Tag Archives: rules for stying bonsai

29th Annual Santa Cruz Bonsai Kai Exhibit

Once Upon a Time in a place not so far away a group of kids gathered to learn about the art of bonsai. This group of home-schooled kids gather weekly at the old Redwood Elementary School in Boulder Creek on “outdoor day” to hike, craft and learn about nature.

Chris Howe shows kids how to start styling their junipers

On this day, after returning from a morning hike, everyone was ready to get started creating their own bonsai. With the 29th Annual Exhibit of Santa Cruz Bonsai Kai club fast approaching on Saturday and Sunday April 8th & 9th at the Museum of Art & History in Santa Cruz, there was no time to lose and most of the kids wanted their newly created bonsai to be included in the show.

Former president of the Santa Cruz Bonsai Kai, Chris Howe, has been a long time bonsai aficionado dating back to the days when we used to work together at a local nursery. His daughter Gloria is in this class along with 12 of her 3rd to 5th grade classmates. Chris had an attentive audience as he related a short history of bonsai and gave a few tips for the kids to get started styling their own dwarf Japanese garden junipers.

If you’ve ever tried your hand at creating a bonsai yourself but didn’t know where to start, Chris gave us all the perfect “rule” that the sensei masters use. “Imagine you are a tiny bird trying to land in a tree. Make some spaces among the branches and leaves so the little bird can land.”

Gloria Howe adds moss to her bonsai

With this advice the kids got started on their one gallon junipers. All the plants and pots were donated for the class by the Santa Cruz Bonsai Kai club. Each child also received a free bonsai coloring book showing the different styles and techniques which was also donated to the class by the club.

The word bonsai comes from two Japanese words that provide the most basic definition of this living art form. “Bon” means tray or pot, while “sai” means to plant. One of the reasons we all admire bonsai is how old they look -appearing to be veterans of years of struggle against natural forces. Some are actually hundreds of years old and handed down in families while others just look very old and some techniques help further this illusion.

There is a technique called Jin which causes weathered-looking dieback on a branch and is created by stripping a branch of bark. When asked by Chris nearly all the kids wanted to have a branch tip or two crushed by pliers so they could peal off the bark. In nature, deadwood is created when a tree is hit by lightning, exposed to sustained periods of drought or when branches snap due to ice stress, wind or weight of snow. The wood dies off and is bleached by intense sunlight.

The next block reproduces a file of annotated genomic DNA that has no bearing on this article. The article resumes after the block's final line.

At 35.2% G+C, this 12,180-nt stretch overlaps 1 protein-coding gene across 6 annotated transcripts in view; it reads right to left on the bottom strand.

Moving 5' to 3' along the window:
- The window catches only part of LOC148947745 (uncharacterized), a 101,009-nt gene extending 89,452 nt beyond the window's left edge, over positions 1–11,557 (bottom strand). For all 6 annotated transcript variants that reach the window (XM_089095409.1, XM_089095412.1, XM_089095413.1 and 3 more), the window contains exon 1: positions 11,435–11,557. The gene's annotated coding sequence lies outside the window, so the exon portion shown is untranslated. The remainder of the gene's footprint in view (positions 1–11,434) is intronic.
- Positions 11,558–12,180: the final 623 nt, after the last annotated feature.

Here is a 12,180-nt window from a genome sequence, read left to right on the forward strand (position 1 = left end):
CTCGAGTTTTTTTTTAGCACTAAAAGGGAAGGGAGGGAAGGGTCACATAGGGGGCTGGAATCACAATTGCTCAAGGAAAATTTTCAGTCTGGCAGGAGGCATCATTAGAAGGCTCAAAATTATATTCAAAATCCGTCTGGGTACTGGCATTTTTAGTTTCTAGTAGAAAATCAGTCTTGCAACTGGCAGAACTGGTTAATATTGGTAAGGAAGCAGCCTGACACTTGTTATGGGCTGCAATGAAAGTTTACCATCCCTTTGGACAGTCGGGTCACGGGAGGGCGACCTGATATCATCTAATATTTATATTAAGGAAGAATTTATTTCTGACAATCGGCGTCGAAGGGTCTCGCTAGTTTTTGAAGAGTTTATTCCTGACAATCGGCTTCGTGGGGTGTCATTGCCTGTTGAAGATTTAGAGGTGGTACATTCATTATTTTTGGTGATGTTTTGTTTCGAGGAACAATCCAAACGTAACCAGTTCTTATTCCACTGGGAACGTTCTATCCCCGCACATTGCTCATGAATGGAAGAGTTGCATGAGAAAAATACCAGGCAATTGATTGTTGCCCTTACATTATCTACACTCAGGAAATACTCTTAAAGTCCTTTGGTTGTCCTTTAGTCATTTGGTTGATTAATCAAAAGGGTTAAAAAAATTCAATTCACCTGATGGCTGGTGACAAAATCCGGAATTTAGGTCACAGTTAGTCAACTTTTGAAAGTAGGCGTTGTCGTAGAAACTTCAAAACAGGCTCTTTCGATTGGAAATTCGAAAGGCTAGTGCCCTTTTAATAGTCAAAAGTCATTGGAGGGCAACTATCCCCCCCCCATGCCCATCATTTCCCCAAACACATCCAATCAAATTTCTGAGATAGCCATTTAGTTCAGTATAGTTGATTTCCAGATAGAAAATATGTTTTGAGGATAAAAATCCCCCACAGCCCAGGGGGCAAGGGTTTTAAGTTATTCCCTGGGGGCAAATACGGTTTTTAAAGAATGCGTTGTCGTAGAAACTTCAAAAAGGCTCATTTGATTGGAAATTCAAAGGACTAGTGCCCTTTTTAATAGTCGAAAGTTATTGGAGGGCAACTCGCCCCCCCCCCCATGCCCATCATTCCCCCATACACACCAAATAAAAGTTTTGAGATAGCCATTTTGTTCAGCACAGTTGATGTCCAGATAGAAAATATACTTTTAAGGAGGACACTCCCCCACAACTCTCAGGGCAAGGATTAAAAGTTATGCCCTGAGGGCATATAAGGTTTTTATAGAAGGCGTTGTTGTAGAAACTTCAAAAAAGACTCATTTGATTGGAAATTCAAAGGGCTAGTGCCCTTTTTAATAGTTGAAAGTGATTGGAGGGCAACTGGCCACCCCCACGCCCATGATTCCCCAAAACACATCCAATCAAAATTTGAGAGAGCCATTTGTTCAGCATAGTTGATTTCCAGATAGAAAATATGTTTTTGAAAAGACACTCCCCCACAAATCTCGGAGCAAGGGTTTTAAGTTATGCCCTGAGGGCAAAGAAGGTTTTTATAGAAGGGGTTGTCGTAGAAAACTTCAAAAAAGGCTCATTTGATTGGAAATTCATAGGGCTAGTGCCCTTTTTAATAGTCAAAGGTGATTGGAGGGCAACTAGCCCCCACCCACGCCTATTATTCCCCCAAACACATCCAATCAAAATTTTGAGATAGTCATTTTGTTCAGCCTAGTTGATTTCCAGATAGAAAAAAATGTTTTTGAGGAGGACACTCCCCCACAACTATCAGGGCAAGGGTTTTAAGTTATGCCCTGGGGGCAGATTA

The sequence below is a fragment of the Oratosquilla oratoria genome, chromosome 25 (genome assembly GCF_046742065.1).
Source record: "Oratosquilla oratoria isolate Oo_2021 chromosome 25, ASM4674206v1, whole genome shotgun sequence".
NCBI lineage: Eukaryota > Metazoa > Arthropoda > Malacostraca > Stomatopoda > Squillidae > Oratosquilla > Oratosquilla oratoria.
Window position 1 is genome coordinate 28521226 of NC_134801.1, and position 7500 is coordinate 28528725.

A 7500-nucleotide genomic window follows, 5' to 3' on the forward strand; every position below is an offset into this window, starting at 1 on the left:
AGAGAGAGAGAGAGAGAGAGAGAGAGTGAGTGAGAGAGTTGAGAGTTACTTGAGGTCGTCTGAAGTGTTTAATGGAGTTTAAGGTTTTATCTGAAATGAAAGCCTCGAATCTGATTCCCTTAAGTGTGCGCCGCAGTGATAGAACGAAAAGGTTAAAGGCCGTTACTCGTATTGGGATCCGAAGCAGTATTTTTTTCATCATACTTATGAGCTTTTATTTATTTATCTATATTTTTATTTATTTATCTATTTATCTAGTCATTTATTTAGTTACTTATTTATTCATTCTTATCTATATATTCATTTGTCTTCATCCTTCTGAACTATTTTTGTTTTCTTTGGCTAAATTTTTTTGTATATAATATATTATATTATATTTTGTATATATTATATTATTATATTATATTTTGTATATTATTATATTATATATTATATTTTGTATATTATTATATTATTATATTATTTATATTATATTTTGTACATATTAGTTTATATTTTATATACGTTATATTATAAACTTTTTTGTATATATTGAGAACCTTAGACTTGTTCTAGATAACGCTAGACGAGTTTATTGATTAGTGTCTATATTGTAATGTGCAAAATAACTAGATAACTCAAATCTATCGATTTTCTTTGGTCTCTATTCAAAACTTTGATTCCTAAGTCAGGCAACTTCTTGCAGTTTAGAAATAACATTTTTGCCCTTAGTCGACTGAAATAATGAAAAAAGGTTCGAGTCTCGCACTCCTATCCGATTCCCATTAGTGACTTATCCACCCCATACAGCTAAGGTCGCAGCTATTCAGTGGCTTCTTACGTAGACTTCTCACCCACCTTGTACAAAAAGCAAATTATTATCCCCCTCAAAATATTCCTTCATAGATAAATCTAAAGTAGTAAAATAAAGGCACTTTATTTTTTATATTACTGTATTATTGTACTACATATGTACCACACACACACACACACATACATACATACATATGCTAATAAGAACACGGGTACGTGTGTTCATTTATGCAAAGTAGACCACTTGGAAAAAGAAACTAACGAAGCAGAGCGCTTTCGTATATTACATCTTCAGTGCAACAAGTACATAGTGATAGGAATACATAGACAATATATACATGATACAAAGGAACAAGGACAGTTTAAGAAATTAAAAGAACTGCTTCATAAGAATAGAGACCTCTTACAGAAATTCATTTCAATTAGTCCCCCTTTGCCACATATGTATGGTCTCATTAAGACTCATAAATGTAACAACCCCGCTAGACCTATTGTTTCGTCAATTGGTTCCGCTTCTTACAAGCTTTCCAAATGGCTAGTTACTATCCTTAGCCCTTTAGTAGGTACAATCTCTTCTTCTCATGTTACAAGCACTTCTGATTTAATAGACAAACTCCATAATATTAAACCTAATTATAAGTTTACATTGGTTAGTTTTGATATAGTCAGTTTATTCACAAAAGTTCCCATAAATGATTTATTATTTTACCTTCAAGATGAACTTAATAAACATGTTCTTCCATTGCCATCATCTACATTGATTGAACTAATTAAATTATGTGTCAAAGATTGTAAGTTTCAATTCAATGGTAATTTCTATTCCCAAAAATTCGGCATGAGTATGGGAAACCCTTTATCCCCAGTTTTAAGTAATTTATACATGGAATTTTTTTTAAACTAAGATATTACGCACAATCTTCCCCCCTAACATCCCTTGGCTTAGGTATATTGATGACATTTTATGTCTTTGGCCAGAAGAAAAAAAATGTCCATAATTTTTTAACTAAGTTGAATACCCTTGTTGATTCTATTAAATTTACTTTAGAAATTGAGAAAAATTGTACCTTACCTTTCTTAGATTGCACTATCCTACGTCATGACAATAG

Gloria with her finished bonsai and others from classmates.

As living things, bonsai are always growing, leaves and stems being pinched, the branches wired into natural looking shapes, the trunks thickening. Chris showed the class one of his prized bonsai specimens and explained which techniques he used to style it.

Don’t miss the upcoming 29h Annual Santa Cruz Bonsai Kai show Saturday and Sunday, April 8th & 9th at the Museum of Art and History at 705 Front Street in Santa Cruz from 10am -5pm each day. Entry fee is $5 per person to the museum and the show. Kids 12 and under get in free so it’s a great way to spend the day.

Every plant sold or raffled at the show comes with an invitation to the monthly Santa Cruz Bonsai Kai club meetings where new enthusiasts are welcomed and nurtured.

Besides taking in the beautiful bonsai on display you can purchase finished bonsai and starter plants as well as get experienced help with trees purchased. There will be door prizes and refreshments. You might even win the raffle for the demonstration specimen created each day at 2:00 pm by Bonsai Master, Eric Shrader on Saturday or if you come to the show on Sunday created by Sensei Katsumi Kinoshita.